Medical marijuana’s therapeutic effects have been known for centuries, but its medical applications have only been recently confirmed. Here is a list of the most common conditions medical cannabis can be used for:
- Pre-Menstrual Syndrome (PMS)
- Epilepsy and Dravet Syndrome
- Crohn’s Disease
- Cancer – for chemotherapy side-effects; further research is being carried out with regards to marijuana’s cancer-killing properties
- Multiple Sclerosis (MS)
- Irritable Bowel Syndrome (IBS)
- Parkinson’s Disease
- The side-effects of Hepatitis C and AIDS/HIV treatments
- Symptoms of autoimmune diseases such as Lupus
- Myalgic Encephalopathy (ME) & Chronic Fatigue Syndrome (CFS)
- Post-Traumatic Stress Disorder (PTSD)
- Chronic Pain
- Muscle Spasms
- Attention Deficit Disorder (ADD) and Attention Deficit Hyperactivity Disorder (ADHD)
Evidence for the conditions marijuana can treat for can be found here.
The above list is by no means exhaustive, and research is being carried out on the potential of using marijuana for treatments related to strokes, concussions, sleep disorders of various kinds, addiction (particularly alcohol and opiates) and much more. Some strains can even help with arousal! (We’re looking at you, Northern Lights No. 5.)
Of particular interest in recent times has been Cannabidiol (CBD), which is now stocked in dispensaries and medical centers throughout the United States thanks to its medical benefits and the lack of “high” associated with Tetrahydrocannabinol (THC). However, there are medical uses for THC, too.
So, why is marijuana medicine? Well, without going too into the scientific details, the main two cannabinoids mentioned above (THC and CBD) have specific medical benefits for most of the above conditions. THC increases appetite, reduces nausea, and controls inflammation, epileptic seizures and muscle spasms associated with neurological conditions. CBD has anti-anxiety properties, and also can control inflammation, epileptic seizures and muscle spasms. Thanks to its antipsychotic properties, CBD may also be used for schizophrenia treatment.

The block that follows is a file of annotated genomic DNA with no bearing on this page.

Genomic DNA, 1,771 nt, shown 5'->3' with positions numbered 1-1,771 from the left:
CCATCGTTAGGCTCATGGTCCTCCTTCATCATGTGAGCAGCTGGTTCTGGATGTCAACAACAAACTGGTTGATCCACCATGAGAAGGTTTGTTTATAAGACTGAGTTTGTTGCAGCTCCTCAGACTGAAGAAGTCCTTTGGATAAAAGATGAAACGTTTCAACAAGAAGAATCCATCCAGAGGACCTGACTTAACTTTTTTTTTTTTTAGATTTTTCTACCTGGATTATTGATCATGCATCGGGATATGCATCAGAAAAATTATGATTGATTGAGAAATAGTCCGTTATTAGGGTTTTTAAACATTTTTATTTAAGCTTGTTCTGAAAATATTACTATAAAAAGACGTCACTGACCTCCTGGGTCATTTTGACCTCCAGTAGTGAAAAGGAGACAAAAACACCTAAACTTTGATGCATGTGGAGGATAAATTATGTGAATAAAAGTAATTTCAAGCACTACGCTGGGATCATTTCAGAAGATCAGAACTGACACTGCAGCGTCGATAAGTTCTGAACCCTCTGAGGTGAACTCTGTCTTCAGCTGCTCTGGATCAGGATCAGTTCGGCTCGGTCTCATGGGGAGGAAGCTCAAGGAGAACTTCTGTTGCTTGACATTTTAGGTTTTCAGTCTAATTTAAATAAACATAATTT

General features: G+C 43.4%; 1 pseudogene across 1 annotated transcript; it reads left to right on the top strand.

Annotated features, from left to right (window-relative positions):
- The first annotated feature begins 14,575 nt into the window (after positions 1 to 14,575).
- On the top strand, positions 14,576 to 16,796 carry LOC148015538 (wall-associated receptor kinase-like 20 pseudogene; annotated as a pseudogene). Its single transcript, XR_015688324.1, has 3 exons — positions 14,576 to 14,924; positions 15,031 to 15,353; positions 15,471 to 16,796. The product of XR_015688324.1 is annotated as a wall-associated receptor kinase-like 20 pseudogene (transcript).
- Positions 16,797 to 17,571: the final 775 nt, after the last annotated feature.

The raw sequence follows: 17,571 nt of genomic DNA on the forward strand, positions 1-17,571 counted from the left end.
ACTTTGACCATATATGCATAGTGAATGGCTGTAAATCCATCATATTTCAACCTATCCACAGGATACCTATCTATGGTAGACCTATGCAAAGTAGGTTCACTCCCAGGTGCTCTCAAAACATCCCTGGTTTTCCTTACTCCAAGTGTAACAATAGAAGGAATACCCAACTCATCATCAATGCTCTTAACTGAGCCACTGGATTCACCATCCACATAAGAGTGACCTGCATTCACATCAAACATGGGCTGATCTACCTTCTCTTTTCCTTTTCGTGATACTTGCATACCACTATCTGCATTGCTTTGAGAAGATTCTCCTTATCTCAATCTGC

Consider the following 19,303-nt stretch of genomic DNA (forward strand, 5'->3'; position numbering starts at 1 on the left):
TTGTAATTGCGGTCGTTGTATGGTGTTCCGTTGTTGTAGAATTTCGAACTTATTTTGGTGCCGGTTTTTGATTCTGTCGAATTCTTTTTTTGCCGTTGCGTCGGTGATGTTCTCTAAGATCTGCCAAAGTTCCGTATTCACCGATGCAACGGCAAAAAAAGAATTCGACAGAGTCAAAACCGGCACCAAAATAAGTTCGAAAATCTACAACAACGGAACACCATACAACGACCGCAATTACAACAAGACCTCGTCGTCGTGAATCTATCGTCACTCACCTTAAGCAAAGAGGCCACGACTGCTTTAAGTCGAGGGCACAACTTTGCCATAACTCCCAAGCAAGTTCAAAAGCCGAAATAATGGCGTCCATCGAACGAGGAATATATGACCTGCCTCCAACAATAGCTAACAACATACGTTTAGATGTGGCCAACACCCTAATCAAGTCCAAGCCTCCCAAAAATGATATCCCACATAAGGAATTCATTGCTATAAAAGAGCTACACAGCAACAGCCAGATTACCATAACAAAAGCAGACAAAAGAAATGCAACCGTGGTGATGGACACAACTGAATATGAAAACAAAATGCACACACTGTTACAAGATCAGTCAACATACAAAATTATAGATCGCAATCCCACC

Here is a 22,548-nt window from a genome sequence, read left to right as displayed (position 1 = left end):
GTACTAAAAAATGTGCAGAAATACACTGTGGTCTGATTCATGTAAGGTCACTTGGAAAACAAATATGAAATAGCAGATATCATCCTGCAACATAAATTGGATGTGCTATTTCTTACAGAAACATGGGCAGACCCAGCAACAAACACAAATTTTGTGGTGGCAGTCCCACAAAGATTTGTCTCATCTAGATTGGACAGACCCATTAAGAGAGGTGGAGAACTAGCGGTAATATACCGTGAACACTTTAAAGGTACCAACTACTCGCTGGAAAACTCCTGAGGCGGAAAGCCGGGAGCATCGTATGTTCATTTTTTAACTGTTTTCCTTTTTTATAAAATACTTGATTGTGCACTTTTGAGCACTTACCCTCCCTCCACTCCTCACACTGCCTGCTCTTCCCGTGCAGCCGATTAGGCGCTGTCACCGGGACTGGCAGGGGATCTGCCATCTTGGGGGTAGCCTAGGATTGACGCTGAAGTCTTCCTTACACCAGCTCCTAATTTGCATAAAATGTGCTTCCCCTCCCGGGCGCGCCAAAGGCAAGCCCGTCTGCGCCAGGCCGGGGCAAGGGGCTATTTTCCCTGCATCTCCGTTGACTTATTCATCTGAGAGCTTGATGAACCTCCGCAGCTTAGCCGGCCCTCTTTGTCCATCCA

So, what makes medical marijuana different from recreational marijuana? The common conception is that strains high in THC is for recreational use, whereas strains that are higher in CBD are for medical use. However, as there are a wide variety of conditions all needing relief from different ailments, this is far too simplistic a separation.
This means that some conditions require cannabis that has both high levels of THC and CBD (e.g. night-time use for chronic pain, sleeping disorders), while others require cannabis purely for the CBD (e.g. seizures, asthma). Cannabis that has high THC but lower levels of CBD is usually better for daytime use and chronic conditions that can last throughout the day (e.g. chemotherapy side-effects, chronic pain), but where the patient wants to remain awake and motivated.
Now you know a little more about MMJ and it’s uses below is a helpful infographic showing the various methods of consumption. If you have any questions or are looking to get a medical marijuana card then please get in touch.